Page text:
This post is part of our live blog series from the Resilient Cities 2015 congress. For more live blogs, please click here.
One of the recurring subjects of a session on how three cities have been working within the USAID CRIS program to enhance resilience (especially towards sea-level rise and precipitation/drought extremes) was how to include the private sector in climate resilient urban planning. In order to conduct successful and integrated planning of this kind, taking the consequences of climate change into account, the panel members agreed that the private sector is a key stakeholder to coordinate with, or at least to communicate with.
Not only is company inclusion necessary in order to protect businesses as much as possible; it is also highly important to get them actively involved in a way that makes long-term planning easier by increasing the resource base with which to (for example) adapt infrastructure and raise awareness. Evadée Pèrez Sarraff, of Santo Domingo (the Dominican Republic), said:
Climate resilience plans are very difficult to include in financial planning. The private sector therefore needs to be the motor of climate finance. This perspective has allowed us to create very diverse and fruitful alliances.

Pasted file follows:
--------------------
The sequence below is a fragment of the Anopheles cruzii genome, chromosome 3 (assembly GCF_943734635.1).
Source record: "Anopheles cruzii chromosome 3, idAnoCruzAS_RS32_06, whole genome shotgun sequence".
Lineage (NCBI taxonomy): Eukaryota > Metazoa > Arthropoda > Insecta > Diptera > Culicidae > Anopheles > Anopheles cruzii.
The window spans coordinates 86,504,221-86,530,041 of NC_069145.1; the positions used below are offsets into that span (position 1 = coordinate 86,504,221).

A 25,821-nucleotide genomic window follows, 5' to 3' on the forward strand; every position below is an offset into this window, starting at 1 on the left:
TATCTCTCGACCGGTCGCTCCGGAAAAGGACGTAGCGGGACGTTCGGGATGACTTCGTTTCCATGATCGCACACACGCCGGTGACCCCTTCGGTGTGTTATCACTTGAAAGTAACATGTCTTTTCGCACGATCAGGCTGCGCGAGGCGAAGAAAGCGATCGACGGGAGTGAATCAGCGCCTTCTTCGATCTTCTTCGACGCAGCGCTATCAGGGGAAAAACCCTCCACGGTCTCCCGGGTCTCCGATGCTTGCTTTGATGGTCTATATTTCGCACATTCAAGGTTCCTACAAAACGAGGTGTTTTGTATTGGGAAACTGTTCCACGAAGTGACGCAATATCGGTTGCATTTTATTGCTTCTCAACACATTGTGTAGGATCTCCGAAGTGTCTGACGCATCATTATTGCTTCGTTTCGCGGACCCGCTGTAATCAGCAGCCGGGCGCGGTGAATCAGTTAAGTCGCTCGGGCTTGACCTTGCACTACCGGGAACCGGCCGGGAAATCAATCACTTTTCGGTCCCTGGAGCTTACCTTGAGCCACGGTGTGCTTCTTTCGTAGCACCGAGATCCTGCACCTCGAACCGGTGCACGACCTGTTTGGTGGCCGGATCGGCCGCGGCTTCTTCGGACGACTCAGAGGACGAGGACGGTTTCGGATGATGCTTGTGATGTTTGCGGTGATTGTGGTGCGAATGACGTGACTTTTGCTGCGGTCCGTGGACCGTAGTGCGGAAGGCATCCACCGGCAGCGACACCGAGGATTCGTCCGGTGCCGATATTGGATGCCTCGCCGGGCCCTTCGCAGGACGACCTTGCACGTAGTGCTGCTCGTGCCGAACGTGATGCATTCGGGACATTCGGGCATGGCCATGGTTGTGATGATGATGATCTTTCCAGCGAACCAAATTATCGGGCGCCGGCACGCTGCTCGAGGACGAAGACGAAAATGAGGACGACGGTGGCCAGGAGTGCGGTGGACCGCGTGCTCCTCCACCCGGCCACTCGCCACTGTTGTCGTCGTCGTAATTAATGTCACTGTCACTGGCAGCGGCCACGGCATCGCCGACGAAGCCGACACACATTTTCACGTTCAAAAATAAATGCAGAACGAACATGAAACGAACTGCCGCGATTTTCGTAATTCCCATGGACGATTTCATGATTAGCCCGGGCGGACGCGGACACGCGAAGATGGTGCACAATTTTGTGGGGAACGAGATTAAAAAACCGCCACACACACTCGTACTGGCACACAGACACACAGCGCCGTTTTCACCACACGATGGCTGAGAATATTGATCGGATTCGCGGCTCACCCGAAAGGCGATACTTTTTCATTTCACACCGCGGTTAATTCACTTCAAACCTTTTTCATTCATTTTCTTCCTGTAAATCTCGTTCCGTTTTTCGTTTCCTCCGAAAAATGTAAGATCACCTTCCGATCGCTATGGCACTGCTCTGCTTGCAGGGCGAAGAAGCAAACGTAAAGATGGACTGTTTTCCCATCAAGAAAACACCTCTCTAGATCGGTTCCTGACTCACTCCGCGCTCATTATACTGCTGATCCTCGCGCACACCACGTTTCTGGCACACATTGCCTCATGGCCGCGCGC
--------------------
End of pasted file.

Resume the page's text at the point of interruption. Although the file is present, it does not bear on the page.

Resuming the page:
Moreover, and as importantly, the same objectives need to be worked towards by turning business leaders into resilience leaders; by transforming them into transitioning spokespeople. Doing so is important everywhere, but especially in cities where politics are polarized and authorities often are replaced – Chakil Aboobacar, of Nacala (Mozambique), gave the following reason for this:
The people can regularly vote out or overturn governments, but cannot change the private sector as easily. Private sector executives stay in positions of power in the community for much longer, and can thus also effect leadership longer.
One of the key results from these three cities’ CRIS program experiences was the building of trust between stakeholders that was accomplished, including between local/national government entities and between government and the private sector. According to Rosario Chumacero Córdova, of Piura (Peru), it is unfortunately the case that:
In government we too often come up lacking in our ability and practice to ensure sufficient information exchange, both across sectors and within the public sector.
I agree. Exchanging and collectively producing risk scenarios and impact assessments with the private sector should therefore be priority areas for improvement – as long as private private sector funds are not over-emphasized, which may result in disappointments and uneven, unpredictable finance flows. Stabilizing our climate and protecting our wealth creation should be the responsibility of all of us.